“First year doesn’t matter”.
Chatting to a friend the other day, we realised that those four words have possibly been the most annoying four words we’ve heard all year. I think its meant to be reassuring (at least it is when the lecturers say it), although sometimes its a bit more snide. Its like anything, when you go past a stage in life it becomes hard to look back and remember how you felt at the time. Instead you tend to see a rose-tinted picture where everything was less stressful and more fun and you know what, you’re probably right. I’ll probably look back in hindsight and see a totally different picture to what I see now. I’ll long for the days when it didn’t matter.
I don’t know if its the same situation everywhere, but in England the first year of your degree doesn’t count towards your final mark. You only need to pass your first year modules (40%) to gain the necessary 120 credits, your marks don’t go towards your average. Now this is nice in some ways. I think the main argument for this is that is allows you to ‘settle in’ to your studies without having any pressure put on you. In reality, it seems many students use it as an excuse to do very little work for a year. Whether they come unstuck in 2nd year is another matter.
I wonder if lecturers on 1st year courses feel the same? I wonder if its frustrating for them that they’re supposedly teaching things that ‘don’t matter’? It must be annoying when only 1/2 the class turns up to a 9 o’clock lecture that you’ve spent time preparing, mustn’t it?
So 1st year doesn’t count. But that doesn’t mean it doesn’t matter. I don’t know about anyone else but I’m not confident enough in my ability to know I can mess around for a year and be fine when I turn my brain on in second year. I see this first year as the basis on which I’ll build in the coming two years, so to me its important to make sure I ‘get’ everything we’ve been taught. Its frustrating when people above me on the ladder of degree-dom (New word. I like it.) brush me off with those four words. I think they see a naive fresher who’s worrying unnecessarily. I’m not worrying. I just want to know where I stand.
First year exams at my university are largely multiple choice questions. With a class size of 150 students, its quite obvious why this is and that’s completely understandable. Nevertheless, I don’t like multiple choice questions. They don’t test what you ‘know’, they test what you can memorise. Everyone says that University is not about rote learning. Well in first year, it is. But isn’t first year meant to be about gaining a foundation of knowledge on which to build? How can you be sure that you understand the core of what you’ve been taught when you’re tested on it by being asked 40 questions that relate to one sentence of one lecture of a 150 hour module? There are some modules where this is justified. My Zoology modules for example. I just need to know the difference between a cnidarian and a rotifera, where the turtle’s came from, what a bird’s bones look like, how an amphibian breathes…but testing my knowledge of the underlying principles of evolution, for example, with a multiple choice question test seems a bit of a cop out.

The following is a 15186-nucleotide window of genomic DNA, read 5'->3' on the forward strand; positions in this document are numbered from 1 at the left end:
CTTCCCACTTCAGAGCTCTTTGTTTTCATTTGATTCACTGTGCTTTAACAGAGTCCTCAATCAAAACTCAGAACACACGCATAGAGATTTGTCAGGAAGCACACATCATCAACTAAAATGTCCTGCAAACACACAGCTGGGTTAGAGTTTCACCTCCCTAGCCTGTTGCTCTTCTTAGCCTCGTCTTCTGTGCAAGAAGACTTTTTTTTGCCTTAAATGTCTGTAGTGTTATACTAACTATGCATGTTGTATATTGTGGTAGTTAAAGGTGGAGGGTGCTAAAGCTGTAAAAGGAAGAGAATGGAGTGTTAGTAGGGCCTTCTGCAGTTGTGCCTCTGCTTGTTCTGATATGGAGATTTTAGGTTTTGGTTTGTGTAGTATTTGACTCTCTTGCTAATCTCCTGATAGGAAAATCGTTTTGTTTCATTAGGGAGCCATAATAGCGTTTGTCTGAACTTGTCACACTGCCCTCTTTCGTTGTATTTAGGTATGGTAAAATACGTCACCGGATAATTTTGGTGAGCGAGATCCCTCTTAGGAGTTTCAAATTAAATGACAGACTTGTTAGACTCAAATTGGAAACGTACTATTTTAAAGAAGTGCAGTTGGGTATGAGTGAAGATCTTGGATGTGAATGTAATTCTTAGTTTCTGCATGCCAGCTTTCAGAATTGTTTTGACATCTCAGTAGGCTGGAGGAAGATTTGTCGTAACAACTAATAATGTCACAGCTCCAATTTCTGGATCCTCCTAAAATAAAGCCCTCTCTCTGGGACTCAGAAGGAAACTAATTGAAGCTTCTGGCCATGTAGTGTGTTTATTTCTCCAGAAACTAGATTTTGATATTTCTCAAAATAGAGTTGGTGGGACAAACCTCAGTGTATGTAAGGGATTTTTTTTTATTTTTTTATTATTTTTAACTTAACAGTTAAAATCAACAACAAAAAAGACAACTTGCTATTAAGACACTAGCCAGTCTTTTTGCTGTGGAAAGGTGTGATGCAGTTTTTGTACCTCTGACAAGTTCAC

While my lecturers assure me otherwise, I’m sure its quite easy to fluke an MCQ exam and this leads me on to my next point. We only ever get given our percentage mark. We’re not given access to the right answers (because the majority of the questions stay the same from year to year and they don’t want us to pass them down to next year’s freshers). So we get no feedback on which questions we got wrong. If I get a mark of 70% on an exam, its impossible for me to be absolutely certain which 30% I got wrong. In my head, I’m thinking ‘what if the questions I thought I definitely got right were actually the one’s I got wrong and I fluked the one’s I didn’t know?’ Then I could go through the whole of the rest of my degree thinking I know things when I don’t and not knowing the things I think I don’t either. I’m not sure that makes sense in anyone else’s brain, but it does in mine. Before you say ‘just go and ask your lecturer individually’…I have, but when everyone’s saying to you ‘1st year doesn’t matter’ and you’re taking up your lecturers’ time by wanting to get feedback on an exam, it makes you feel like you’re being a nuisance.
I think basically from this we can conclude that I think too much. Maybe I’m in a minority that finds this whole brushing off of 1st year a problem, but deep down it obvious that the first year of a degree is somewhat important. If first year REALLY didn’t count for anything, none of us would be here would we?